Ben Hall's Cave - Weddin Mountains National Park

Ben Halls Cave
European settlers moved into the area around the Weddin Mountains in the
late 1820s and early l830s. This period also ushered in the lawlessnes of a sparsely populated and policed area. The first Bushrangers to appear jn this region were two escaped convicts, Scotchey and Witton, who used the Weddin range as a refuge until the law caught up with them.
With the discovery of gold at Lambing Flat (Young)in 1859 and Forbes in 1860 a tremendous increase in the population occurred. At this time another group of bushrangers made the Weddin Mountains their retreat and hideout.

Ben Hall's Cave - Weddin National Park Ben Hall's Cave - Weddin National Park Ben Hall's Cave - Weddin National Park Ben Hall's Cave - Weddin National Park

This group of outlaws comprised Frank Gardiner, John O'Meally and John Gilbert. They were later joined by Ben Hall, John Dunn and Mick Bourke. Others who became associated with the gang for a short time were Dan Charters, Alec Fordyce, Harry Manns and John Bow. ^
The gang ranged far and wide, holding up mail coaches, travellers, store keepers, homesteads, a gold escort and on one occasion the town of Canowindra for two days. After these sorties they would return to their hideouts in the Weddin Mountains. This cave is one of a number of shelters repordedly used by Ben Hall and his, gang.
This period in our history lasted from 1859 to 1865 and by then all these outlaws had either been hanged, shot, gaoled, pardoned or deported, thus ending a very colourful period in our colonial history.

Ben Hall's Cave - Weddin National Park Ben Hall's Cave - Weddin National Park Ben Hall's Cave - Weddin National Park  

Weddin Mountains is a national park in New South Wales, Australia, 291 km west of Sydney. It is a small crescent shaped range, with a high point some 750 m above sea level, running roughly north south with steep cliffs on the eastern side sloping more gradually down to the plane in the west. Weddin mountains is a small patch of remnant vegetation which ecaped clearing due to its ruggedness. It has lots of aircraft passing overhead on their way from Sydney to Adelaide, is part of the Lachlan Fold system and is Wiradjuri country.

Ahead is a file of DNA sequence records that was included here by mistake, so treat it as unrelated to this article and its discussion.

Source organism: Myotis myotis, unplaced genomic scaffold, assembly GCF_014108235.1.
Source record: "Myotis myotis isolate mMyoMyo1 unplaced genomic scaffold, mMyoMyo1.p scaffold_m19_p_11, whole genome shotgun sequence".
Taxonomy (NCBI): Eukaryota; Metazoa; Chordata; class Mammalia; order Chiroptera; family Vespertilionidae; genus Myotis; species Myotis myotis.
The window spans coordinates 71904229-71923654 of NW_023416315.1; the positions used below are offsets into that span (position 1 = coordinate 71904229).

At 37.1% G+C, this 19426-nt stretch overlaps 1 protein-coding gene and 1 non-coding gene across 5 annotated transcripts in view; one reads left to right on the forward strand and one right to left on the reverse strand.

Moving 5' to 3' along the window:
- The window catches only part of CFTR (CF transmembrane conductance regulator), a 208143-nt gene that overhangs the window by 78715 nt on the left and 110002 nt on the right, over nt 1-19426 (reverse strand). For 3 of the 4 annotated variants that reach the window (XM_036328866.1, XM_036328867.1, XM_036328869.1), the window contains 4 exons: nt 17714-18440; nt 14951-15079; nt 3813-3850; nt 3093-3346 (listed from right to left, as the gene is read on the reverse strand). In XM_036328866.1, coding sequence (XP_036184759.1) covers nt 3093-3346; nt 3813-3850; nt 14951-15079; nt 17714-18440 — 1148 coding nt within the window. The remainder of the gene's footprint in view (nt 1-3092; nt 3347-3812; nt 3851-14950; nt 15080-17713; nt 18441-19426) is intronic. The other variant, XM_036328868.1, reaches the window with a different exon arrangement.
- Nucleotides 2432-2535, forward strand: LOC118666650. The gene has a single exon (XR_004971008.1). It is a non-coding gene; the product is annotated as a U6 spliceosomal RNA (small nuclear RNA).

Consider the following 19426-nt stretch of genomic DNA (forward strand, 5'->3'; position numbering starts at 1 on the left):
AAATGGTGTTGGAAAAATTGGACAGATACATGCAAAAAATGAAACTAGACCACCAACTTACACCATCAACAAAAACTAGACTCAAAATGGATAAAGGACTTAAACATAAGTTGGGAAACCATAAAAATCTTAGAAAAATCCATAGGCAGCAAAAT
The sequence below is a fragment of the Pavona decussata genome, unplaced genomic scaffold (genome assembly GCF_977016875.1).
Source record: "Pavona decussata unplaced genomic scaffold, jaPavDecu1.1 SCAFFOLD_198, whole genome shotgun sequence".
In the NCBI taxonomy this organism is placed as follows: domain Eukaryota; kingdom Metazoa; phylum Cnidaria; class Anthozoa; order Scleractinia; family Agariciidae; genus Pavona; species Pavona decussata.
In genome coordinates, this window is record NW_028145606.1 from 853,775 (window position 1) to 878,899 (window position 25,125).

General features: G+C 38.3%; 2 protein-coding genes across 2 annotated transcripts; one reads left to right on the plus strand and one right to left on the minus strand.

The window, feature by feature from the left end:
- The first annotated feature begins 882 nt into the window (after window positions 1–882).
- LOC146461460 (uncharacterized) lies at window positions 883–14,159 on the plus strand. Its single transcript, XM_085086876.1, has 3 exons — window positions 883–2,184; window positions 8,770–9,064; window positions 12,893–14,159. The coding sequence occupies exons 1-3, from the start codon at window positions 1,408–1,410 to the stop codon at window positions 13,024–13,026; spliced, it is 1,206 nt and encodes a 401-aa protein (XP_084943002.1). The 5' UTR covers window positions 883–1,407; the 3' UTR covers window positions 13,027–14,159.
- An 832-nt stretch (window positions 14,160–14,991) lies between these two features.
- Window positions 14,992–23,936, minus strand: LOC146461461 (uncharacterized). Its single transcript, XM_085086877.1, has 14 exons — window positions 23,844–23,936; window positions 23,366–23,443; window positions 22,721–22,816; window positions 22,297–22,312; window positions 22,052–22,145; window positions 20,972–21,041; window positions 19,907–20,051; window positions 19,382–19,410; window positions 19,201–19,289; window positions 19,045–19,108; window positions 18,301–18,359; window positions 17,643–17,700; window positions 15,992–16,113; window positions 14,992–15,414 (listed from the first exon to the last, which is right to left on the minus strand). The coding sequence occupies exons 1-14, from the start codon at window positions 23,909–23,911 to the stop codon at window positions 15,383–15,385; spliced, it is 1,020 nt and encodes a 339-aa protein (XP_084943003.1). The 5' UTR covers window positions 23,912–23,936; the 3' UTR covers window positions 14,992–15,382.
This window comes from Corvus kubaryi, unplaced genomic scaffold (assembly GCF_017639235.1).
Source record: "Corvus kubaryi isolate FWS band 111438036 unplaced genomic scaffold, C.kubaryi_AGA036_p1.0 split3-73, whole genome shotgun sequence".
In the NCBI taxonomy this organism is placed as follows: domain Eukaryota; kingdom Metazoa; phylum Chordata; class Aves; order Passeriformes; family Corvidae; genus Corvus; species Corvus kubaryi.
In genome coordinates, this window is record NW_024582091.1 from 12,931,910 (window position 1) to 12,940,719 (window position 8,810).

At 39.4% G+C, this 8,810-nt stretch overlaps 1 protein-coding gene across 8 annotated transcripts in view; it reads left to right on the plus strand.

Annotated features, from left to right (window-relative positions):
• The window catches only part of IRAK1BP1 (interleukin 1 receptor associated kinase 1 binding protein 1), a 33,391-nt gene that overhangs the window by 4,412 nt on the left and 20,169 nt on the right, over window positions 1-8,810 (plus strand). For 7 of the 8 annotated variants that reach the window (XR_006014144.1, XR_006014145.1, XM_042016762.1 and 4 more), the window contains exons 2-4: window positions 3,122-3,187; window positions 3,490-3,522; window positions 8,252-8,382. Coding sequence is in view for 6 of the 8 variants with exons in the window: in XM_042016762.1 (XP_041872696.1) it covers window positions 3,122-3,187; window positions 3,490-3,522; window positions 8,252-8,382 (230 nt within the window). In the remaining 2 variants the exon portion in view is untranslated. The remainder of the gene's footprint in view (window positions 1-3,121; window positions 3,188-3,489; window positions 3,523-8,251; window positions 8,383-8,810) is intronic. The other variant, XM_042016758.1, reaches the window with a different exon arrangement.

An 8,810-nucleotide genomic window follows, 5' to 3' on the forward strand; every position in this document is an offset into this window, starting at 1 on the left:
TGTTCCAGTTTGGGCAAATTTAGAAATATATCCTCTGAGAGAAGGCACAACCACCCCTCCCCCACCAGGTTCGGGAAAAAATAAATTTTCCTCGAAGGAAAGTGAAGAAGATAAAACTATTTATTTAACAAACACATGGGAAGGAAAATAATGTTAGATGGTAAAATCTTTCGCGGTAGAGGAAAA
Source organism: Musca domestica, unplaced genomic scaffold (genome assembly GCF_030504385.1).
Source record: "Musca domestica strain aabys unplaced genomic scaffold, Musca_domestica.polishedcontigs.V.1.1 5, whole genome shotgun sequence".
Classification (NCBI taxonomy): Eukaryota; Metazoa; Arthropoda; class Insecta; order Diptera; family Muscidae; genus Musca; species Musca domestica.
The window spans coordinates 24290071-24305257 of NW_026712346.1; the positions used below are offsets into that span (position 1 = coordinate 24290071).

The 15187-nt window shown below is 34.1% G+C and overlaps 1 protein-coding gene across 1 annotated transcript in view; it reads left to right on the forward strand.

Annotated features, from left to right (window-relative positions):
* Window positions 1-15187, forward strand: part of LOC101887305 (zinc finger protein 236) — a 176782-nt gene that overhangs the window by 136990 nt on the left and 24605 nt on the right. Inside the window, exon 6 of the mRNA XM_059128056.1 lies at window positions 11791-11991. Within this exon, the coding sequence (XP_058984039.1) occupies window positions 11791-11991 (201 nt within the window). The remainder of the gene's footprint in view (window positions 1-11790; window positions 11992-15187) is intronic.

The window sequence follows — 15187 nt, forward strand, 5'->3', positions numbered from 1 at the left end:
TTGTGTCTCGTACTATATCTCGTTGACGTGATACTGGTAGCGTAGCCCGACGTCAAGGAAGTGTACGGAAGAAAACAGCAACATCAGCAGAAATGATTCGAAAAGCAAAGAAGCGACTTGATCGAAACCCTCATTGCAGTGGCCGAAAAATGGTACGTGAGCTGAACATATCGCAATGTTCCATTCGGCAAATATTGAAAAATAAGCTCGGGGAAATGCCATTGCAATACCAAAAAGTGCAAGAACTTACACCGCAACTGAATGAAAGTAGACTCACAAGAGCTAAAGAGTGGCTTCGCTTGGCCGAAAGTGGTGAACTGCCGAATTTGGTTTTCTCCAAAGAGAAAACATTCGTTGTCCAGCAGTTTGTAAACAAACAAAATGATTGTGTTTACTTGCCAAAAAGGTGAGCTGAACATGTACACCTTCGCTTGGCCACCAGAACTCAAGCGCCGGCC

There is a walk around 'Seaton's Historic Farm', which is now part of the national park. Seatons Farm is how one man and his wife turned every bit of wire into something useful. Jim Seaton hand made 3 km/1.8 miles of kangaroo proof fence by hand, with posts of local saplings, which are rot and vermin proof. The property was occupied in the late 1920s and during the Depression it was set up as a farm. Times and the land were hard and the buildings represent this. The sheds have walls made from flattened corrugated iron so that it stretched further. One of the sheds is full of old wire, iron sheets, bottles, everything you can imagine. All the old machinery is still there, sitting where it was when the family sold the property to the Government in the 1980s. A unique place, showing how the less well off farmers did it in the early and mid 1900s.

Source: on site information board / Weddin Mt NP wikipedia